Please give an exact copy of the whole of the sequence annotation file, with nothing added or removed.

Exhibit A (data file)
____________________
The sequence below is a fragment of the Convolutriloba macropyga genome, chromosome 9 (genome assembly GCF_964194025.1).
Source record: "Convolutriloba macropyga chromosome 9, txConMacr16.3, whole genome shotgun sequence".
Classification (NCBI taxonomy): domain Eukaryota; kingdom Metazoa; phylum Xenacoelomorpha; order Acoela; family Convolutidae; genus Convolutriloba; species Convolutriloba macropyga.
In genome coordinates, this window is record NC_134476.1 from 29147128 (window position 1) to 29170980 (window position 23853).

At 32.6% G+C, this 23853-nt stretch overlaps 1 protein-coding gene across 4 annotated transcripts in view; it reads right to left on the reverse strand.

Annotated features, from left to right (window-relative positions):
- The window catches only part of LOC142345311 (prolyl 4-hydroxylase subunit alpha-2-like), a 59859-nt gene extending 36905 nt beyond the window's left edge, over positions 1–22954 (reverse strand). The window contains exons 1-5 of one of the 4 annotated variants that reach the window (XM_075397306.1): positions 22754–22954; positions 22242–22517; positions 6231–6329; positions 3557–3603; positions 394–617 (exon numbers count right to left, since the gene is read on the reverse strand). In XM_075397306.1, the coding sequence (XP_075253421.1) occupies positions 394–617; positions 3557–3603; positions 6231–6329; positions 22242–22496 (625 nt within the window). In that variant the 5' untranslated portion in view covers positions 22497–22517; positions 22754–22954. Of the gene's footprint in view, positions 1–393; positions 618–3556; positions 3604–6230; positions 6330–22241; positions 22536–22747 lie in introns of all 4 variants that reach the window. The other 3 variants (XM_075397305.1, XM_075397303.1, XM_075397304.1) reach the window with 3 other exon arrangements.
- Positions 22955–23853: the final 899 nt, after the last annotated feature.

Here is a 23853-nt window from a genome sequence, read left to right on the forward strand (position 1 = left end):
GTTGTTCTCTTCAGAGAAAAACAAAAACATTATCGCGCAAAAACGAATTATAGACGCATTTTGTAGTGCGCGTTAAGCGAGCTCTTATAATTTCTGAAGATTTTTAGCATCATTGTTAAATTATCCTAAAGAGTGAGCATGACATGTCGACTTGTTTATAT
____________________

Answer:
The sequence below is a fragment of the Convolutriloba macropyga genome, chromosome 9 (genome assembly GCF_964194025.1).
Source record: "Convolutriloba macropyga chromosome 9, txConMacr16.3, whole genome shotgun sequence".
Classification (NCBI taxonomy): domain Eukaryota; kingdom Metazoa; phylum Xenacoelomorpha; order Acoela; family Convolutidae; genus Convolutriloba; species Convolutriloba macropyga.
In genome coordinates, this window is record NC_134476.1 from 29147128 (window position 1) to 29170980 (window position 23853).

At 32.6% G+C, this 23853-nt stretch overlaps 1 protein-coding gene across 4 annotated transcripts in view; it reads right to left on the reverse strand.

Annotated features, from left to right (window-relative positions):
- The window catches only part of LOC142345311 (prolyl 4-hydroxylase subunit alpha-2-like), a 59859-nt gene extending 36905 nt beyond the window's left edge, over positions 1–22954 (reverse strand). The window contains exons 1-5 of one of the 4 annotated variants that reach the window (XM_075397306.1): positions 22754–22954; positions 22242–22517; positions 6231–6329; positions 3557–3603; positions 394–617 (exon numbers count right to left, since the gene is read on the reverse strand). In XM_075397306.1, the coding sequence (XP_075253421.1) occupies positions 394–617; positions 3557–3603; positions 6231–6329; positions 22242–22496 (625 nt within the window). In that variant the 5' untranslated portion in view covers positions 22497–22517; positions 22754–22954. Of the gene's footprint in view, positions 1–393; positions 618–3556; positions 3604–6230; positions 6330–22241; positions 22536–22747 lie in introns of all 4 variants that reach the window. The other 3 variants (XM_075397305.1, XM_075397303.1, XM_075397304.1) reach the window with 3 other exon arrangements.
- Positions 22955–23853: the final 899 nt, after the last annotated feature.

Here is a 23853-nt window from a genome sequence, read left to right on the forward strand (position 1 = left end):
GTTGTTCTCTTCAGAGAAAAACAAAAACATTATCGCGCAAAAACGAATTATAGACGCATTTTGTAGTGCGCGTTAAGCGAGCTCTTATAATTTCTGAAGATTTTTAGCATCATTGTTAAATTATCCTAAAGAGTGAGCATGACATGTCGACTTGTTTATAT